A physical examination revealed a depressible abdomen with slight pain. Suddenly, the patient presented an abundant and transparent aqueous emesis, drooling and foaming at the mouth, and drowsiness, followed by oxygen desaturation of 75% as measured by pulse oximeter, tachycardia, diaphoresis, fasciculations, and sensory deterioration. Supplementary oxygen by mask was administered, and we gave gastric protection, antiemetics, and 125 mg of methylprednisolone, without improvement. Atropine was administered upon arrival but it did not result in an immediate favorable clinical response. Endotracheal intubation and mechanical ventilation were initiated, and the patient was transferred to the ICU. A chest CT scan revealed opacities in both lung bases.

Laboratory test results evidenced leukocyte count: 14 560 per mm3 (normal range, 4400 to 11 300 mm3), hemoglobin 11.7 g/dL (normal range, 12 to 16 g/dL), hematocrit 35.3% (normal range, 42% to 50%), uncompromised renal function, and slight hypokalemia (3.1 meq/L) (normal range, 3.5 to 4.5 mEq/l). Liver enzymes were normal.

In the ICU, the patient was placed on invasive mechanical ventilation and vasopressor support and a low dose of Norepinephrine was initiated (0.05 mg/kg/min), as well as Propofol (1 mg/kg/h) and Fentanyl (0.5 μg/kg/h).

DETAILS OF THE INGESTED PESTICIDE:

Mocap® G (etoprophos 10%; Certis Group, Singapore) is a potent nematicide with insecticidal action; its active substance, etoprophos, is a nonsystemic organophosphorus with contact activity. It has a good penetration capacity and acts by interfering with the transmission of nerve impulses through inhibition of acetylcholinesterase. Once applied and incorporated into the soil, Mocap® G is retained in the substrate and acts by contact in the root development zone by controlling nematodes and insects. Mocap® contains 10% etoprofos p p, formulated as a granulate (active ingredient: 10%). The International Union of Pure and Applied Chemistry’s name is O-ethyl S, S-dipropyl phosphorodithioate.

EVOLUTION: On Day 1 in the ICU, the patient presented hyper-reactive pupils and required invasive ventilatory support. Empirical antibiotic coverage with ampicillin/sulbactam plus clindamycin was initiated. A chest CT demonstrated opacities in both pulmonary bases (Figure 1). Arterial blood gas (ABG) tests showed respiratory acidosis, (pH 7.33, PaCO2: 46.4 mmHg, PaO2: 112 mmHg, HCO3: 24.0 mmol/L, BE: −1.6 mEq/L, SO2: 95.2%) (FiO2 70%). Vital signs were as follows: blood pressure 115/68 mmHg, MBP: 84 mmHg, HR: 98 bpm, respiratory rate (RR): 15 bpm, SO2: 95%, and temperature: 36.4°C. Laboratory test results evidenced a considerable decrease in leukocytes: 8400 per mm3 (normal range, 4400 to 11 300 mm3), Hb: 10.8 g/dL (normal range, 12 to 16 g/dL), hematocrit: 31.7% (normal range, 42% to 50%), platelets: 284 000 per mm3 (normal range, 150 000 to 450 000 per mm3).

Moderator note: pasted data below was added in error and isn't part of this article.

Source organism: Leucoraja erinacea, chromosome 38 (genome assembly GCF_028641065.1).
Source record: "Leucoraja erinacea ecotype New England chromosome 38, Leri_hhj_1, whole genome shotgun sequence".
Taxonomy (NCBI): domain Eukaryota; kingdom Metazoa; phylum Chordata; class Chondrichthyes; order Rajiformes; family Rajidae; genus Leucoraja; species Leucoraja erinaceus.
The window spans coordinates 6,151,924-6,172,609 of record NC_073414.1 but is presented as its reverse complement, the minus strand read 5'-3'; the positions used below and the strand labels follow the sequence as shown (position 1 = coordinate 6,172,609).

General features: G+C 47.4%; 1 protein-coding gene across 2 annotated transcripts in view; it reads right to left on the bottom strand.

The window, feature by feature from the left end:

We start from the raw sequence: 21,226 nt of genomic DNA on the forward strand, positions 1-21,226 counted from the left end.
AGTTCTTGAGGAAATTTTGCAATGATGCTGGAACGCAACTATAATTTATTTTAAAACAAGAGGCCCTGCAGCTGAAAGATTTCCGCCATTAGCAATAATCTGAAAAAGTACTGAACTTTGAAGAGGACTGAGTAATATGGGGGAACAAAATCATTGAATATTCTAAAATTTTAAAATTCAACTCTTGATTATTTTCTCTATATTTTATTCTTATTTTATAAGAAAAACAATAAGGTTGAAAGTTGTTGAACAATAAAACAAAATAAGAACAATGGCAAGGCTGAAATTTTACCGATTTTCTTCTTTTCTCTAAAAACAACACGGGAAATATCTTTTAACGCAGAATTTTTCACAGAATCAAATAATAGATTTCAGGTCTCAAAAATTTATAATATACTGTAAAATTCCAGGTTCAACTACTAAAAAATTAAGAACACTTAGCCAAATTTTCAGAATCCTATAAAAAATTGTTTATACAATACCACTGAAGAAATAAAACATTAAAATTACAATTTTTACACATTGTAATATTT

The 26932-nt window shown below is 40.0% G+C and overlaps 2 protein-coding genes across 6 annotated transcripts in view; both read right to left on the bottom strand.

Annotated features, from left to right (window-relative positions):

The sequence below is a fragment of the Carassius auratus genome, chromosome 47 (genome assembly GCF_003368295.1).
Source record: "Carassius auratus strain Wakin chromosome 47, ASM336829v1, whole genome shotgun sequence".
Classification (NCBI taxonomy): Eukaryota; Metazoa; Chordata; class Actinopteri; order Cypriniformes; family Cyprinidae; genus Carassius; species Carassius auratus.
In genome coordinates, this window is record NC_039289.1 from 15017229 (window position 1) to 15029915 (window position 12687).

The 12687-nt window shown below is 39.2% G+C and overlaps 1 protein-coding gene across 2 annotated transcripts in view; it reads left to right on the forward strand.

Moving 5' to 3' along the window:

On Day 2, the evolution remained unchanged and bronchos-copy demonstrated multiple burn-type lesions with erosion of the mucosa, redness, hemorrhagic stitches, and bleeding, particularly in the right bronchus. Bronchial lavage was performed with physiological saline and bronchioalveolar lavage and brush samples were taken for microbiological studies (Figure 2). Twelve hours after this procedure, the patient was weaned from mechanical ventilation.

On Day 3, vasopressor support was discontinued. Her blood pressure was 122/67 mmHg, HR was 72/min, RR was 20 bpm, and SO2 was 99% ((FiO2 40%). Laboratory studies showed a leukocyte count of 8000 mm3 (normal range 4400 to 11 300 mm3), hemoglobin was 9.8 gr/dL (normal range, 12 to 16 g/dL), hematocrit was 28.9% (normal range, 42% to 50%), and platelet count was 287 000 mm3 (normal range, 150 000 to 450 000 per mm3).

On Day 4, the patient breathed spontaneously on room air (FiO2: 0.21), with good clinical evolution.

On Day 5, microbiological cultures from the BAL were negative and antibiotics were discontinued. The patient was discharged from the ICU and 2 days later was discharged from the hospital.

Discussion

We report a case of chemical pneumonitis due to acid pulmonary aspiration occurring a few hours after the accidental ingestion and inhalation of an organophosphate pesticide.